Creationism and the Chicxulub Impact
The Chicxulub impact was a very real event in our planet’s past.15 How can we understand it within a young-earth creationist paradigm?
Unfortunately, we have very little young-earth literature published on the Chicxulub impact. During the Proceedings of the International Conference on Creationism of 1998, researcher Thomas Fritsche published a paper detailing certain areas where the Chicxulub impact is relevant to the young-earth paradigm.16
Fritsche pointed out that the Chicxulub impact by itself poses no problems for young-earth creationism. In fact, extraterrestrial impacts fit right into the gigantic waves, tsunamis, earthquakes, and volcanism already associated with the Flood. In combination with the rest of the geologic record, however, it does pose some challenges for us. This is a healthy part of the scientific process. It encourages us to more carefully study the data and understand it more fully.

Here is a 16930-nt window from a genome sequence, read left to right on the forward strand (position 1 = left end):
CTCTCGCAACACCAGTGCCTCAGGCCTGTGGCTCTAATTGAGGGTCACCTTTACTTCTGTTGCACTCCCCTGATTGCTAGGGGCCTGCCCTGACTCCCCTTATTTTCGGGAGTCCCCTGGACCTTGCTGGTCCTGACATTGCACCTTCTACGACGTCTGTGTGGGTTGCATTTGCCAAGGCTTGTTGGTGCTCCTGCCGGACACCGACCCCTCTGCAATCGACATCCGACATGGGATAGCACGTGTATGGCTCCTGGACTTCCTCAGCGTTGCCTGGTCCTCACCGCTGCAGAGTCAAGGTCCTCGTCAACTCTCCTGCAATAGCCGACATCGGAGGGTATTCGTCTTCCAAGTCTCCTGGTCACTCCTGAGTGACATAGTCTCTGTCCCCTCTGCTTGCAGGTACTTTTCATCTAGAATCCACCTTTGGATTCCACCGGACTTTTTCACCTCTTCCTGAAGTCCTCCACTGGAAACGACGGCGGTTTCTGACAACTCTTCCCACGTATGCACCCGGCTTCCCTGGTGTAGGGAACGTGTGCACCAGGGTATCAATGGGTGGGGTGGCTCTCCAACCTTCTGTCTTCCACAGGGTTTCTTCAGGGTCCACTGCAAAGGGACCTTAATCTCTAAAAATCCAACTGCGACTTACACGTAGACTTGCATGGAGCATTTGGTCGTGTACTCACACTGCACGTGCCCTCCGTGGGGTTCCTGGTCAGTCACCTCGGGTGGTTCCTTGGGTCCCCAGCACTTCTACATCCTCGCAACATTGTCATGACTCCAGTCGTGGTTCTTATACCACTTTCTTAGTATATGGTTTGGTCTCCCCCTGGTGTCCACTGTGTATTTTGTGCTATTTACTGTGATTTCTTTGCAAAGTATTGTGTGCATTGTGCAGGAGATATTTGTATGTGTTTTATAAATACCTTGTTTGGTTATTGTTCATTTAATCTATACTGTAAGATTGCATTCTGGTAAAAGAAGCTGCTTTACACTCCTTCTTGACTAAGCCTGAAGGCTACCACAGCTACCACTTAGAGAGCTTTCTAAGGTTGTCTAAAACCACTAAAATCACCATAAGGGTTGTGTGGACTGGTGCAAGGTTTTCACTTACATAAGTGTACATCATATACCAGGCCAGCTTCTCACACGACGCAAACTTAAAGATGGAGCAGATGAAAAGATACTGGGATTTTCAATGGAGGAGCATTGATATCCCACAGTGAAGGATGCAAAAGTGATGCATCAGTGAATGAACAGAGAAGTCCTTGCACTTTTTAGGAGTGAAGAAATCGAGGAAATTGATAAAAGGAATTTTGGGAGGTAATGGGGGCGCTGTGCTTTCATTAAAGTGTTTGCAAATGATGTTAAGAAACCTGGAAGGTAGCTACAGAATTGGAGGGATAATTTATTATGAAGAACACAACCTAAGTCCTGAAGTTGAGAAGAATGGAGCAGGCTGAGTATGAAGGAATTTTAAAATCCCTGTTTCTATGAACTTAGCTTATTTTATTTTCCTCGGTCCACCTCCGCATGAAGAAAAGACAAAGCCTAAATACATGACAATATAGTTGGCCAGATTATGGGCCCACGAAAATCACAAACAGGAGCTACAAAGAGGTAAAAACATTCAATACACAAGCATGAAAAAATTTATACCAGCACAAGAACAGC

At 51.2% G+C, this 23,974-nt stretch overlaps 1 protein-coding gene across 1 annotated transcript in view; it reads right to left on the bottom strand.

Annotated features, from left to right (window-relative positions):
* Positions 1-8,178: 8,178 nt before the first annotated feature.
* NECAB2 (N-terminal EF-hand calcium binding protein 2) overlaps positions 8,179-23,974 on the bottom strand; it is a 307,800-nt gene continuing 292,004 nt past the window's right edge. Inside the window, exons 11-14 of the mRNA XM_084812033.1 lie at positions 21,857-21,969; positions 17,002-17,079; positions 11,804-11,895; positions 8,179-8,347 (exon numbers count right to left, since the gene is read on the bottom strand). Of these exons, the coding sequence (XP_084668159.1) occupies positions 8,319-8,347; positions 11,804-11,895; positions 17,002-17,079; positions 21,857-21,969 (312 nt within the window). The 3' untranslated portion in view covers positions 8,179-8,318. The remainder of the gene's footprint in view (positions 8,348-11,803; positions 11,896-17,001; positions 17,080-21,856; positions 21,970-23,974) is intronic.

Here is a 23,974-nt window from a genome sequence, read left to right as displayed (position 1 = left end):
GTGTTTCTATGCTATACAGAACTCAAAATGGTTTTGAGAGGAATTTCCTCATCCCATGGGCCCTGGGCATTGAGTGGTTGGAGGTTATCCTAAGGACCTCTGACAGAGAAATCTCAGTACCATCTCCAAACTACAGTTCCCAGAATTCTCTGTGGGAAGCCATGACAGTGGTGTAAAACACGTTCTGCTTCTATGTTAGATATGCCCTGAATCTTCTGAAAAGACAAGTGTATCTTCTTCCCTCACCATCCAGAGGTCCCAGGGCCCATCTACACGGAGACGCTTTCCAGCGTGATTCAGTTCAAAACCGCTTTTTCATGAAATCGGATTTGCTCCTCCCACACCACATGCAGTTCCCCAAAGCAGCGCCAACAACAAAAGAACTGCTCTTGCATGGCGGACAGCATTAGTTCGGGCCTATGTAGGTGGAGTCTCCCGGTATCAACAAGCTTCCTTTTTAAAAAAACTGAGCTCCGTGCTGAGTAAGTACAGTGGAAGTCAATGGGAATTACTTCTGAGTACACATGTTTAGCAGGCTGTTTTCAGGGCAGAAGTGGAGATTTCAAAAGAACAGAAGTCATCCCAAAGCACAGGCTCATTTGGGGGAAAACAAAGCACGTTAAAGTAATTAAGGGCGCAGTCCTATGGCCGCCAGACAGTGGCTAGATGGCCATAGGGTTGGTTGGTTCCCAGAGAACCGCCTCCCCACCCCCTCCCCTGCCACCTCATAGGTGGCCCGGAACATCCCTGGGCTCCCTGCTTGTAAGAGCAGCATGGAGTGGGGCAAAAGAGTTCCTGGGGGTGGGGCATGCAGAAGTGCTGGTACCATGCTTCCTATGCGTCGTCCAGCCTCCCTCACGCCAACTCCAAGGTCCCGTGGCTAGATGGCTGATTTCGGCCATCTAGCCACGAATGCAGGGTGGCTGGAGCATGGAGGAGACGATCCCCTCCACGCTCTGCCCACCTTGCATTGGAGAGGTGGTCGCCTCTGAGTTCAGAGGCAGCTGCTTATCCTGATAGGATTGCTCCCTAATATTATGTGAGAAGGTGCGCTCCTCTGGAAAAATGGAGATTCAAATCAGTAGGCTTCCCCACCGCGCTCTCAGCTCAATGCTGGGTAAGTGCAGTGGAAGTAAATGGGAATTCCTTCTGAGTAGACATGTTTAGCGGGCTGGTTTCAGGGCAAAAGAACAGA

Extinction En Masse
The Chicxulub impact is far from the only impact crater, with more than 190 craters identified on the earth’s surface. They come in various sizes and include the Barringer Crater, Nordlinger Ries, Popigai, and Vredefort. Fritsche suggests that if many of these hit during the Flood year, there would have been chaotic sedimentation and erosion. This would not seem to allow for a regular pattern for the formation of a fossil record.
Combine this with the fact that not all species in the fossil record appear and disappear at the same time. Rather, various species appear and disappear throughout the fossil record. This suggests the burial of some organisms prior to other organisms, never to reappear higher in the fossil record. Why is this the case?